'Pro-Israel lobby' isn't why we support Israel
7/3/2002 12:00:00 AM - Dennis Prager
All those who disagree with American support of Israel -- the
Arab world and its supporters in America such as the Council on
American-Islamic Relations (CAIR), the left and the State Department
(privately, if not publicly) -- explain American support of Israel by
attributing it to the "pro-Israel lobby" and its alleged power over
This is a thought-through charge that has both explicit and
Explicitly, it means that were it not for the power of a special
interest group, the "pro-Israel lobby," America would not support Israel.
Therefore, this lobby -- and by implication the pro-Israel position
itself -- does not serve America's interests and may therefore even be
Implicitly, "pro-Israel lobby" means "American Jews," thereby
suggesting that this small percentage of Americans is responsible for
America's support of Israel.
Given the grave implications of this charge -- that pro-Israel
policy is against America's interests and that Jews and their money are the
reasons for American support of Israel -- it is very important to clarify
why the charge is untrue.
The first reason is that it ignores Christians, specifically
evangelical Christians. These Americans have supplanted Jewish Americans as
the most powerful support group for Israel. They believe the Bible when it
says, in Genesis, that God will bless those who bless the Jews and curse
those who curse the Jews. They are, incidentally, quite right: America and
the Arab world today are examples of that biblical promise. They also
believe that the return of the Jews to Israel was prophesied thousands of
years ago in the Bible.
This, more than any other single factor, explains the powerful
support given to Israel by President George W. Bush. The president is a
Bible-believing Christian (and therefore considerably more supportive of
Israel than his father, whose Christianity was more "mainstream
Protestant"). If the "pro-Israel lobby" were the reason for American support
of Israel, and if it were synonymous with Jews, President Bush would hardly
be susceptible to its influence. President Bush received few Jews' votes and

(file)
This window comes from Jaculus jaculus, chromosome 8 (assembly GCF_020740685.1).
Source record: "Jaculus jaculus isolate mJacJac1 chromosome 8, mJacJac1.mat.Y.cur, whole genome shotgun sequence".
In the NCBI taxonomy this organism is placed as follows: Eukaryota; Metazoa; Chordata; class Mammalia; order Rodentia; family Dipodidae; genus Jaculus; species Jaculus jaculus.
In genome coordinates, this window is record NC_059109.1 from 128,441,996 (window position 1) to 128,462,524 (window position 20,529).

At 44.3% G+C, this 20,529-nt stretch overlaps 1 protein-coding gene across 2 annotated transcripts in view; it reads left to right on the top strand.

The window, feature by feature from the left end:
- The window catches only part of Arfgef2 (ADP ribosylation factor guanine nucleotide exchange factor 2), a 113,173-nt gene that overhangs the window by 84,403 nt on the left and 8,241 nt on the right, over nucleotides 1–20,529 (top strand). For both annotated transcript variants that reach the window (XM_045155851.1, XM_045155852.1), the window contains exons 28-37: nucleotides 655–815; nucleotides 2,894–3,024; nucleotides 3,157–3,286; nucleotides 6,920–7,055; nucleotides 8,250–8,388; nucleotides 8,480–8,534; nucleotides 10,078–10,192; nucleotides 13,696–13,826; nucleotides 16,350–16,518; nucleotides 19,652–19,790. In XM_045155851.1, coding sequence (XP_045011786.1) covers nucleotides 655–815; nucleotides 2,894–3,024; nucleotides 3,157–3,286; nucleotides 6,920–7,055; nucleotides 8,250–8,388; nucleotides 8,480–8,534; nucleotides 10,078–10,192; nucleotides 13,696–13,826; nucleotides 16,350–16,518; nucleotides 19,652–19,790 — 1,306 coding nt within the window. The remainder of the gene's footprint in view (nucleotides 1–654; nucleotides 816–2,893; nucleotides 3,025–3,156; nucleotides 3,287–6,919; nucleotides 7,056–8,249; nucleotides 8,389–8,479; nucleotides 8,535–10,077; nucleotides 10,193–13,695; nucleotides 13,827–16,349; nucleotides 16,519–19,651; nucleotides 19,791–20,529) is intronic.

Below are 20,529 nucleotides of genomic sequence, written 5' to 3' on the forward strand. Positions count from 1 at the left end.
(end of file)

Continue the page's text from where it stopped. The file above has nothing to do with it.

few Jews' money.
The second error is to suppose that pro-Israel support is a
function of politics and money. Opponents of Israel and the Jews do not want
to acknowledge that most congressmen support Israel because their values
impel them to do so. Most Americans have a strong preference for free
societies over tyrannies and understand that the real underdog in the Middle
East is the tiny state of Israel struggling to survive in a sea of medieval
Has Vice President Dick Cheney always supported Israel because
of the "pro-Israel lobby's" efforts? Was the former Wyoming congressman
beholden to Wyoming's Jewish electorate? Or does he support Israel because
of his values?
What about Secretary of Defense Donald Rumsfeld? To what lobby
is he (an appointed, not elected, official) beholden?
And what about Condoleezza Rice? What influence does any lobby
have with her?
The third error in attributing support for Israel to the
"pro-Israel lobby" and to using that term as a euphemism for American Jews
is that many American Jews do not support Israel. Many Jews are leftists --
that is their identity as well the source of their values, not Judaism.
Anti-Israel rhetoric from Jews is so common that letters to the editor about
the Middle East signed with a Jewish surname are now almost as likely to be
anti-Israel as pro-Israel.
American support for Israel emanates from the deepest of
America's core values -- support for societies that reflect American values
and opposition to those that threaten such societies. Of course, there are
Jews and Christians and atheists and Democrats and Republicans who lobby
Congress on Israel's behalf, and they have clout. But in the final analysis,
it is a libel of America, its president and its Congress to assert that they
have all sold their souls for a pot of gold, when in fact their pro-Israel
policies and votes reflect America at its best.